Earth’s most breathtaking natural wonders usually form over thousands of years and Gullfoss is no exception. Geologists believe that the waterfall was formed by fierce glacial floods at the end of the last ice age.
The continuous flow of the water eroded parts of the earth and played an important role in the formation of the waterfall. Today one of Europe’s most powerful waterfalls plunges down into a narrow gorge reaching heights of up to 70 m (230 ft).
Pay attention to detail that the canyon goes transverse to the tumbling cascade, which is quite uncommon in the world of waterfalls.
One famous story illustrates the importance the Icelandic landscape has in locals' hearts and minds. In the early 20th century, the government considered to tap into Gullfoss' resources as a source of hydrolectric power. It was a subject of much debate and controversy. When a buyout was attempted, the landowner of Gullfoss, Tomas Tomasson famously said: “Ég sel ekki vin minn” or "I will not sell my friend." Tomas' daughter Sigríður Tómasdóttir further protested the waterfall's exploitaton. She even threatened to jump into the waterfall.
In the 1970s, Gullfoss was designated a protected natural reserve so future visitors could enjoy the beauty and grace of the waterfall for ages to come.
In the early 20th century, Gullfoss was almost destroyed when a group of foreign investors attempted to dam the Hvítá River for a hydroelectric power project.
During that time, the cascade was owned by the local farmer, Tómas Tómasson. He refused to sell it to them, saying “I won’t sell my friend!” Nonetheless, foreign investors managed to rent the waterfall and had plans to use a loophole in the rental agreement which would allow them to build a power plant.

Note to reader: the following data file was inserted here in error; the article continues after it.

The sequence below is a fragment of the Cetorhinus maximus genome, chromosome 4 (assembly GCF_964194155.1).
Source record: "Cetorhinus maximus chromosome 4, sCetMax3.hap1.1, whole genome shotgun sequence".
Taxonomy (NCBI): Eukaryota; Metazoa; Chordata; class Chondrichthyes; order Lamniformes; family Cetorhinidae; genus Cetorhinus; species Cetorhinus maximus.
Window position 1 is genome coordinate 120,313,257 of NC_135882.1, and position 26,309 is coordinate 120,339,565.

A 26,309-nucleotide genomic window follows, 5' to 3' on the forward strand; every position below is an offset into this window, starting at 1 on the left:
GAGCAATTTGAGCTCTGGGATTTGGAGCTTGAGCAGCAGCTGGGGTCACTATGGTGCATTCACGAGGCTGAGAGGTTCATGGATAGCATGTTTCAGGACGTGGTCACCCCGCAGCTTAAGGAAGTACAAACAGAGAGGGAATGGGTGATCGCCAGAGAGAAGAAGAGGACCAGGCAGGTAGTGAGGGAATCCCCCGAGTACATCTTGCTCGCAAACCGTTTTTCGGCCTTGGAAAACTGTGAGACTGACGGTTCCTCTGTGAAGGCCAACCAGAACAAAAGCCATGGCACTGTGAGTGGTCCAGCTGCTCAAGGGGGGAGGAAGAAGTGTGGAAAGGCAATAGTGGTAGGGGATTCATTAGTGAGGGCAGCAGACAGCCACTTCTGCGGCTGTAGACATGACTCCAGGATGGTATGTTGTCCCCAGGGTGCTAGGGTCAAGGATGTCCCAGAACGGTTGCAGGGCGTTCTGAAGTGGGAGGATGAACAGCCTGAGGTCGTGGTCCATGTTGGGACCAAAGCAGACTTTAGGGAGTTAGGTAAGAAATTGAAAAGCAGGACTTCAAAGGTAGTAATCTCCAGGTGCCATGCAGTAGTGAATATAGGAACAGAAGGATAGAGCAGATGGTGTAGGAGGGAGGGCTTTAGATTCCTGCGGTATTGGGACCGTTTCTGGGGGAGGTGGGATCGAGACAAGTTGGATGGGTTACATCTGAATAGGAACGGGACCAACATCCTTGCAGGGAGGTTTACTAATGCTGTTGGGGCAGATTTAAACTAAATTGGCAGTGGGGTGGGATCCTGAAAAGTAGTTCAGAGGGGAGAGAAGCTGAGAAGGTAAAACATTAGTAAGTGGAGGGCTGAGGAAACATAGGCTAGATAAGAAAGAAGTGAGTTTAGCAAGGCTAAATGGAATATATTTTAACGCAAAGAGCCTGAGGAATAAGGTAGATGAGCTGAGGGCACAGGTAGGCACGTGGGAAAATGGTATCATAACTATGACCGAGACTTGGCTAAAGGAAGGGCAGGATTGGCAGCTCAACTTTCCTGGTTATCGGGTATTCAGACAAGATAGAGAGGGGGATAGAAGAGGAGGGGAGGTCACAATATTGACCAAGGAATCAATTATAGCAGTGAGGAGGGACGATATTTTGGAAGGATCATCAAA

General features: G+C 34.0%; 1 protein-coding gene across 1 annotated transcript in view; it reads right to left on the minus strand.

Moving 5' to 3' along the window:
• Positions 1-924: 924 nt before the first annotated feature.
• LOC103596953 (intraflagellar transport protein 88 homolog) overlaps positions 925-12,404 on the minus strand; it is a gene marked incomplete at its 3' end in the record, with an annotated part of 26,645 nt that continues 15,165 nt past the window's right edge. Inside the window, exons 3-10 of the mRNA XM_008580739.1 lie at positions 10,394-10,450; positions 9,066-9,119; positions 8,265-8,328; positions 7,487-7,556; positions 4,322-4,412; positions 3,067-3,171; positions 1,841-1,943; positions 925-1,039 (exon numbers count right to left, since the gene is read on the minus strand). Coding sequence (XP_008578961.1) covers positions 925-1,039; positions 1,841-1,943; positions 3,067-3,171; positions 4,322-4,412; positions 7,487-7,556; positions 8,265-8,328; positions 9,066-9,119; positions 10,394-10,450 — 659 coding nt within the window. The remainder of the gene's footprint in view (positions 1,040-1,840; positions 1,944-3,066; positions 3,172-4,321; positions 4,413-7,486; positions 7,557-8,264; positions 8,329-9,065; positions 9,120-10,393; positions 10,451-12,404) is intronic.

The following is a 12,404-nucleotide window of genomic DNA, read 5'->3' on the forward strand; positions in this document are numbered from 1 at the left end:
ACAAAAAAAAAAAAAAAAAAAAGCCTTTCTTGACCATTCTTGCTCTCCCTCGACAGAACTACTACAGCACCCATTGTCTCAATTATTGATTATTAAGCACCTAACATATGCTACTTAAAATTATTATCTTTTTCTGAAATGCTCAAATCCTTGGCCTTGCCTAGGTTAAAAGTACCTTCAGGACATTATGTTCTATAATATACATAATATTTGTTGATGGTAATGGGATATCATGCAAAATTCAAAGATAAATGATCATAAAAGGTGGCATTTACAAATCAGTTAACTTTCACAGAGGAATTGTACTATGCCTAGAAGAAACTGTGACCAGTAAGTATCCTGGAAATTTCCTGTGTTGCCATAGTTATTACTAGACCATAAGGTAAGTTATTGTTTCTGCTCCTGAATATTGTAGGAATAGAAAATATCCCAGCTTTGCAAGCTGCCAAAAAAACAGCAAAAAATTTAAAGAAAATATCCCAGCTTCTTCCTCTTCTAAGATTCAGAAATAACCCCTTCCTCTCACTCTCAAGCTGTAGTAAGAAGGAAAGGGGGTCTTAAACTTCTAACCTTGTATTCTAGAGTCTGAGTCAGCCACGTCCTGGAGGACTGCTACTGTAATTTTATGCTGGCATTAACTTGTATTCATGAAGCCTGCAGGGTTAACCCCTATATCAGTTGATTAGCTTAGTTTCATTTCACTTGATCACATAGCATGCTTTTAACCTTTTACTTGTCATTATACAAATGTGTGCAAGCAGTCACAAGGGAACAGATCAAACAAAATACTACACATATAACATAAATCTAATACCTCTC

Tómas’ daughter, Sigríður Tómasdóttir, was determined to save the waterfall and took legal action against foreign investors, which prompted protests to save the falls. She traveled to Reykjavik many times on foot, a distance of over 62 mi (100 km), and even threatened to throw herself into the falls.
In the end, Sigríður lost the legal battle but her persistence and courage earned her public favor. In the meantime, foreign investor's plans fell through due to the lack of money. The waterfall was donated to the nation and remains a protected area today.
You’ll find a stone memorial to Sigríður close to the base of the staircase that leads to the upper level. Her memory is highly respected and she is often seen as Iceland's first environmentalist. Interestingly, the lawyer that helped Sigríður, Sveinn Björnsson, became the first president of Iceland in 1944.
It’s no surprise that the most famous waterfall in Iceland has captured the attention of artists worldwide.
Gullfoss was featured in the music video for the single Heaven by alternative rock group Live. Also, the tumbling cascade briefly appears in the popular TV series Vikings.
The adventure comedy film Land Ho! tells the story about ex-brothers-in-law who travel through Iceland and attempt to reclaim their youth. One of the stops they make is at the soul-stirring Gullfoss.
There are a plethora of great accommodation options nearby the Golden Falls. Here is a useful list to help you find the right place.
Cabins and Cottages